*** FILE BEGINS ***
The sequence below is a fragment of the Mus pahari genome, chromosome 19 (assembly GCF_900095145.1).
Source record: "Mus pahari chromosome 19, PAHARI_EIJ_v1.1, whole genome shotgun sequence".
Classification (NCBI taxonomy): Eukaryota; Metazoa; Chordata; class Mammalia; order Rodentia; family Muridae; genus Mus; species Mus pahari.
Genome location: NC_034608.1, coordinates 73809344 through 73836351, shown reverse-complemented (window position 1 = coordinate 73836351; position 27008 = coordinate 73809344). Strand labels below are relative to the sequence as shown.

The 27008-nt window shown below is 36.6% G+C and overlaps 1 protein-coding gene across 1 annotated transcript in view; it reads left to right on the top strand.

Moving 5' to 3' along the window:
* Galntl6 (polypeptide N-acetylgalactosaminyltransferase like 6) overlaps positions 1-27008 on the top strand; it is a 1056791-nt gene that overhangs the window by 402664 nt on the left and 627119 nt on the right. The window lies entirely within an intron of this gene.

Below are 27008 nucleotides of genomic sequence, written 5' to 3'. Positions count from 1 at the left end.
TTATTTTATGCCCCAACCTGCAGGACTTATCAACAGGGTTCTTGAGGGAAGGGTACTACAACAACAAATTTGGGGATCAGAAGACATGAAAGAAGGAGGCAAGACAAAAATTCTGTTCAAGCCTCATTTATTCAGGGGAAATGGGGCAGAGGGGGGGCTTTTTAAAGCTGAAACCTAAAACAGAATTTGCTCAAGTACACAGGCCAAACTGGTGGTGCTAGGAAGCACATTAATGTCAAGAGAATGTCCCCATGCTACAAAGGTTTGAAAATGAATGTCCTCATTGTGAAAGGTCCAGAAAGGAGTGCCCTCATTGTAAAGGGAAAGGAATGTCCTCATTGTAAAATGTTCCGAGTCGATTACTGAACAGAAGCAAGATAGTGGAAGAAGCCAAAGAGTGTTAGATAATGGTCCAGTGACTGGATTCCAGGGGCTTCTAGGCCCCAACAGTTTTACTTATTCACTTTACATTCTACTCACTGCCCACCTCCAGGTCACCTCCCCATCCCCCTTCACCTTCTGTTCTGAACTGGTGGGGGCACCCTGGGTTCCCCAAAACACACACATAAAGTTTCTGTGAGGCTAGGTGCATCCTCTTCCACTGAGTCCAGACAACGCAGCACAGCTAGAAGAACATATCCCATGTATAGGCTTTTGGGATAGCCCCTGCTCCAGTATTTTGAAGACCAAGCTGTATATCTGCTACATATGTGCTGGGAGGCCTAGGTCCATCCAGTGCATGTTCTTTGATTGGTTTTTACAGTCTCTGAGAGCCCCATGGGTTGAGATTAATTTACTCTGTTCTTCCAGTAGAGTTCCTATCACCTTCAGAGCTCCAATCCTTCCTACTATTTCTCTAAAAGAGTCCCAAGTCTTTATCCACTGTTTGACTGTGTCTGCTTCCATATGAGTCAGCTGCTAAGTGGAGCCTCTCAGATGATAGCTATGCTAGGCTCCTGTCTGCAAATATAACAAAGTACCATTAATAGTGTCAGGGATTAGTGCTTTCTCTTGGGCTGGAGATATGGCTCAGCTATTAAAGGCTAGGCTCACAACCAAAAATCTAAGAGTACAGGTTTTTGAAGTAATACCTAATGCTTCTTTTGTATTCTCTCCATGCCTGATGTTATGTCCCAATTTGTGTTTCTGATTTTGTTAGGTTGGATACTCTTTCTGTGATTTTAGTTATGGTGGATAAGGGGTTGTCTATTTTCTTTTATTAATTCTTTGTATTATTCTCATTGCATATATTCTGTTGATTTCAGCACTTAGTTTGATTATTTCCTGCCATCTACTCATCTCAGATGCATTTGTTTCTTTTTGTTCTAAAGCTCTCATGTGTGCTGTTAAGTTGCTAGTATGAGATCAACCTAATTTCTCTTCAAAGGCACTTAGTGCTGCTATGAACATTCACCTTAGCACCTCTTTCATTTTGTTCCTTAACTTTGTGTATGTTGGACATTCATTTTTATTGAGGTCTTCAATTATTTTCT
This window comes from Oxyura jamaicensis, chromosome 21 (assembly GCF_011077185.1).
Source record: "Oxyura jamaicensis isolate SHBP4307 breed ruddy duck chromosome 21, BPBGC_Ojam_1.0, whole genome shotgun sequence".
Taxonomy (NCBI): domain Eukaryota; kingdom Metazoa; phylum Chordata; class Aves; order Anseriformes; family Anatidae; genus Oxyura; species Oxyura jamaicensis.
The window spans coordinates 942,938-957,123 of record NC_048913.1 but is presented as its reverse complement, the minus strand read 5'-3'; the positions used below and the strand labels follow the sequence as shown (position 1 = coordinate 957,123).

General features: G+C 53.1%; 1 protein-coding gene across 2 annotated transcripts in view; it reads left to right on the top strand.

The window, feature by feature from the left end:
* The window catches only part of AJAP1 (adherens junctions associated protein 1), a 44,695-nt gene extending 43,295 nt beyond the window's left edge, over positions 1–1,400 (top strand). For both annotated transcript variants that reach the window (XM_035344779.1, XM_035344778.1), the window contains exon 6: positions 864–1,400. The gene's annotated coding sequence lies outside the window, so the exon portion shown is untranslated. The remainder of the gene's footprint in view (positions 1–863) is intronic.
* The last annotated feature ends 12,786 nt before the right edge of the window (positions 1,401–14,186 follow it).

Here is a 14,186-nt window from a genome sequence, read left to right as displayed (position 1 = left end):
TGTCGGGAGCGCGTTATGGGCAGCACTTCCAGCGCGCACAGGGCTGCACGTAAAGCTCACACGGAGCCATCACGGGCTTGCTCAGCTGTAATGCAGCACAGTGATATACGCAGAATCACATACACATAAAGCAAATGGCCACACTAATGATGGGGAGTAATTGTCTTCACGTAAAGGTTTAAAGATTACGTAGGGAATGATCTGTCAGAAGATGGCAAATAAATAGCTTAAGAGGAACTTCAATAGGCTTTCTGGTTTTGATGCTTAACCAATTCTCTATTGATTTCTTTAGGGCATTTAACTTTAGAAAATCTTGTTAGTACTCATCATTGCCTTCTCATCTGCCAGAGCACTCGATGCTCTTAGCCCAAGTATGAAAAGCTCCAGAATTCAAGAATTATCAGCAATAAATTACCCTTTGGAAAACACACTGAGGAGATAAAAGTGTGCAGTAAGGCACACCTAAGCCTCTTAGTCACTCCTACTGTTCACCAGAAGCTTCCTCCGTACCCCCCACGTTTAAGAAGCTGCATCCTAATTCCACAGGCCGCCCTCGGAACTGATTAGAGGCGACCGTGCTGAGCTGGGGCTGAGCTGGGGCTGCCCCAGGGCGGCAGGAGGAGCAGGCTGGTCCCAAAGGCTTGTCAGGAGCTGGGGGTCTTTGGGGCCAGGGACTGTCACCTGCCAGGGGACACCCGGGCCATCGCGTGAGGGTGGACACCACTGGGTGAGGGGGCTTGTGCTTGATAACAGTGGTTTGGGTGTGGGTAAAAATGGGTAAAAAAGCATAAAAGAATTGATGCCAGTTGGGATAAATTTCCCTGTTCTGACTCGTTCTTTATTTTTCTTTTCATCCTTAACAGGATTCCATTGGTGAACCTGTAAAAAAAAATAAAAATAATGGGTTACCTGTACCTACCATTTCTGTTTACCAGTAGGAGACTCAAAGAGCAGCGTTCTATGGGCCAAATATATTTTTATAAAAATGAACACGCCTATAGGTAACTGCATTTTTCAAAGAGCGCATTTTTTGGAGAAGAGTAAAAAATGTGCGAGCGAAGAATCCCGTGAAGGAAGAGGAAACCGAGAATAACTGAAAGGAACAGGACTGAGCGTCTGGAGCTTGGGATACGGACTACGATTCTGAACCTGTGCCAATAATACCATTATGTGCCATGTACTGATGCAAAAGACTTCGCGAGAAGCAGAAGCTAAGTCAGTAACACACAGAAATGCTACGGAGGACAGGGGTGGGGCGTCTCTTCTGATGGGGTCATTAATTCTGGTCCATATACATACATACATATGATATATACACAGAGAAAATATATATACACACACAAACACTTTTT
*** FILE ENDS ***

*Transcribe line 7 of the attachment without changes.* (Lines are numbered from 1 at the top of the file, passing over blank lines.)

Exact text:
* Galntl6 (polypeptide N-acetylgalactosaminyltransferase like 6) overlaps positions 1-27008 on the top strand; it is a 1056791-nt gene that overhangs the window by 402664 nt on the left and 627119 nt on the right. The window lies entirely within an intron of this gene.